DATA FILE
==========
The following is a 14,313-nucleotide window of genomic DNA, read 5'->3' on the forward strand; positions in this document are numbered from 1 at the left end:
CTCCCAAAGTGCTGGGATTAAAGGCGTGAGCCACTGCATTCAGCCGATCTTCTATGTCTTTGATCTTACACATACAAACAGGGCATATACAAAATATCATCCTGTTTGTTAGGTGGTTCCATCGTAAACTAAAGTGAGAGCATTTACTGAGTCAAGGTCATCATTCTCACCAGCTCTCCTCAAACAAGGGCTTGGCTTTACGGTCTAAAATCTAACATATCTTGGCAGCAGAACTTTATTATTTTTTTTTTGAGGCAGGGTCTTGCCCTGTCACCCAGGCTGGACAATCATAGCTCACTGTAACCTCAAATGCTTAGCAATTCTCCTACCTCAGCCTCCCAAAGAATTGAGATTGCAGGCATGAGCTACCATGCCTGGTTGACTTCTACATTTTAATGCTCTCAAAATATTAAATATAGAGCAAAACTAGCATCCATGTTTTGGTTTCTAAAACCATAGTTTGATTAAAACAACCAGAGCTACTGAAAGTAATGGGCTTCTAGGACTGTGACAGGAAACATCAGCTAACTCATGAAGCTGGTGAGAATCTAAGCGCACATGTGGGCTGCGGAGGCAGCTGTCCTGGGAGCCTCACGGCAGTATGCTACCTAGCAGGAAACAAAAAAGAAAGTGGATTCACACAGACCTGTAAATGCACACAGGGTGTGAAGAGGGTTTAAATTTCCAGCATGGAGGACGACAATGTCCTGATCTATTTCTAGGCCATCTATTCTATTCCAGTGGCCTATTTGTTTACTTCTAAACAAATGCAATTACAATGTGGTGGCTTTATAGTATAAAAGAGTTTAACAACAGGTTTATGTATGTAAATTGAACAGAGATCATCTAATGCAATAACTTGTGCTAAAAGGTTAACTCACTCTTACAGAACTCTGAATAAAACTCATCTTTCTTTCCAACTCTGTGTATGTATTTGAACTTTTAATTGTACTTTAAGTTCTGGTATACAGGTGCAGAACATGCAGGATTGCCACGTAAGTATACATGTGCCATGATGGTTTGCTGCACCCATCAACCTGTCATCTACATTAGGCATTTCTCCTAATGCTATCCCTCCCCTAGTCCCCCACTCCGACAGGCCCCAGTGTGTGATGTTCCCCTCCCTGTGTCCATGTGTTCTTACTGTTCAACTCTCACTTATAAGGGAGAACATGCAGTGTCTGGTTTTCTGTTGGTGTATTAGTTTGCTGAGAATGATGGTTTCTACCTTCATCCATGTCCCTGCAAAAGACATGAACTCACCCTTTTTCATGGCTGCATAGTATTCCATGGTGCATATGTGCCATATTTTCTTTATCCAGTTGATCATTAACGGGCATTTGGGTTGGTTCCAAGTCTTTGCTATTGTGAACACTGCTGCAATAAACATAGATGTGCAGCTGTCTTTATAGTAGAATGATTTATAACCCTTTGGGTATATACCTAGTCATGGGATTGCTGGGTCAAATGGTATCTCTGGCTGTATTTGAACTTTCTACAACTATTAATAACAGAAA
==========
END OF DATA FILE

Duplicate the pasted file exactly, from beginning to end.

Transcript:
The following is a 14,313-nucleotide window of genomic DNA, read 5'->3' on the forward strand; positions in this document are numbered from 1 at the left end:
CTCCCAAAGTGCTGGGATTAAAGGCGTGAGCCACTGCATTCAGCCGATCTTCTATGTCTTTGATCTTACACATACAAACAGGGCATATACAAAATATCATCCTGTTTGTTAGGTGGTTCCATCGTAAACTAAAGTGAGAGCATTTACTGAGTCAAGGTCATCATTCTCACCAGCTCTCCTCAAACAAGGGCTTGGCTTTACGGTCTAAAATCTAACATATCTTGGCAGCAGAACTTTATTATTTTTTTTTTGAGGCAGGGTCTTGCCCTGTCACCCAGGCTGGACAATCATAGCTCACTGTAACCTCAAATGCTTAGCAATTCTCCTACCTCAGCCTCCCAAAGAATTGAGATTGCAGGCATGAGCTACCATGCCTGGTTGACTTCTACATTTTAATGCTCTCAAAATATTAAATATAGAGCAAAACTAGCATCCATGTTTTGGTTTCTAAAACCATAGTTTGATTAAAACAACCAGAGCTACTGAAAGTAATGGGCTTCTAGGACTGTGACAGGAAACATCAGCTAACTCATGAAGCTGGTGAGAATCTAAGCGCACATGTGGGCTGCGGAGGCAGCTGTCCTGGGAGCCTCACGGCAGTATGCTACCTAGCAGGAAACAAAAAAGAAAGTGGATTCACACAGACCTGTAAATGCACACAGGGTGTGAAGAGGGTTTAAATTTCCAGCATGGAGGACGACAATGTCCTGATCTATTTCTAGGCCATCTATTCTATTCCAGTGGCCTATTTGTTTACTTCTAAACAAATGCAATTACAATGTGGTGGCTTTATAGTATAAAAGAGTTTAACAACAGGTTTATGTATGTAAATTGAACAGAGATCATCTAATGCAATAACTTGTGCTAAAAGGTTAACTCACTCTTACAGAACTCTGAATAAAACTCATCTTTCTTTCCAACTCTGTGTATGTATTTGAACTTTTAATTGTACTTTAAGTTCTGGTATACAGGTGCAGAACATGCAGGATTGCCACGTAAGTATACATGTGCCATGATGGTTTGCTGCACCCATCAACCTGTCATCTACATTAGGCATTTCTCCTAATGCTATCCCTCCCCTAGTCCCCCACTCCGACAGGCCCCAGTGTGTGATGTTCCCCTCCCTGTGTCCATGTGTTCTTACTGTTCAACTCTCACTTATAAGGGAGAACATGCAGTGTCTGGTTTTCTGTTGGTGTATTAGTTTGCTGAGAATGATGGTTTCTACCTTCATCCATGTCCCTGCAAAAGACATGAACTCACCCTTTTTCATGGCTGCATAGTATTCCATGGTGCATATGTGCCATATTTTCTTTATCCAGTTGATCATTAACGGGCATTTGGGTTGGTTCCAAGTCTTTGCTATTGTGAACACTGCTGCAATAAACATAGATGTGCAGCTGTCTTTATAGTAGAATGATTTATAACCCTTTGGGTATATACCTAGTCATGGGATTGCTGGGTCAAATGGTATCTCTGGCTGTATTTGAACTTTCTACAACTATTAATAACAGAAA